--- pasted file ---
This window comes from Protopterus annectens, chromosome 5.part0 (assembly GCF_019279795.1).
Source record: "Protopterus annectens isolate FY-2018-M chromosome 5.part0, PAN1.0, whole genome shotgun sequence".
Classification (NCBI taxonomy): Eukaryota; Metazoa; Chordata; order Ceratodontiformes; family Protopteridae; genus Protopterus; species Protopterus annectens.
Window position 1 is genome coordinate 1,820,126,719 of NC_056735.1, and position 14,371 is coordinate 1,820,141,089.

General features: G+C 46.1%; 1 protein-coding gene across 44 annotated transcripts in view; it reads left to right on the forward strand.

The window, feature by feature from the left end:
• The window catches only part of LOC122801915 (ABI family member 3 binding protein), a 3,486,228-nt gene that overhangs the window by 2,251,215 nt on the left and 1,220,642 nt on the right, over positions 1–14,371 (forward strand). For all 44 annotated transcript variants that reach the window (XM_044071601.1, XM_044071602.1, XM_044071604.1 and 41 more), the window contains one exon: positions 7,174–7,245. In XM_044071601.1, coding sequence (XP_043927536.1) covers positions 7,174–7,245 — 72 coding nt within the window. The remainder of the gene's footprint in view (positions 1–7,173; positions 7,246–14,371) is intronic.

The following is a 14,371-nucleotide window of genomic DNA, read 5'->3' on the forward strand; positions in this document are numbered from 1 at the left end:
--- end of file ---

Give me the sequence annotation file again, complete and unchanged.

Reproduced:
This window comes from Protopterus annectens, chromosome 5.part0 (assembly GCF_019279795.1).
Source record: "Protopterus annectens isolate FY-2018-M chromosome 5.part0, PAN1.0, whole genome shotgun sequence".
Classification (NCBI taxonomy): Eukaryota; Metazoa; Chordata; order Ceratodontiformes; family Protopteridae; genus Protopterus; species Protopterus annectens.
Window position 1 is genome coordinate 1,820,126,719 of NC_056735.1, and position 14,371 is coordinate 1,820,141,089.

General features: G+C 46.1%; 1 protein-coding gene across 44 annotated transcripts in view; it reads left to right on the forward strand.

The window, feature by feature from the left end:
• The window catches only part of LOC122801915 (ABI family member 3 binding protein), a 3,486,228-nt gene that overhangs the window by 2,251,215 nt on the left and 1,220,642 nt on the right, over positions 1–14,371 (forward strand). For all 44 annotated transcript variants that reach the window (XM_044071601.1, XM_044071602.1, XM_044071604.1 and 41 more), the window contains one exon: positions 7,174–7,245. In XM_044071601.1, coding sequence (XP_043927536.1) covers positions 7,174–7,245 — 72 coding nt within the window. The remainder of the gene's footprint in view (positions 1–7,173; positions 7,246–14,371) is intronic.

The following is a 14,371-nucleotide window of genomic DNA, read 5'->3' on the forward strand; positions in this document are numbered from 1 at the left end: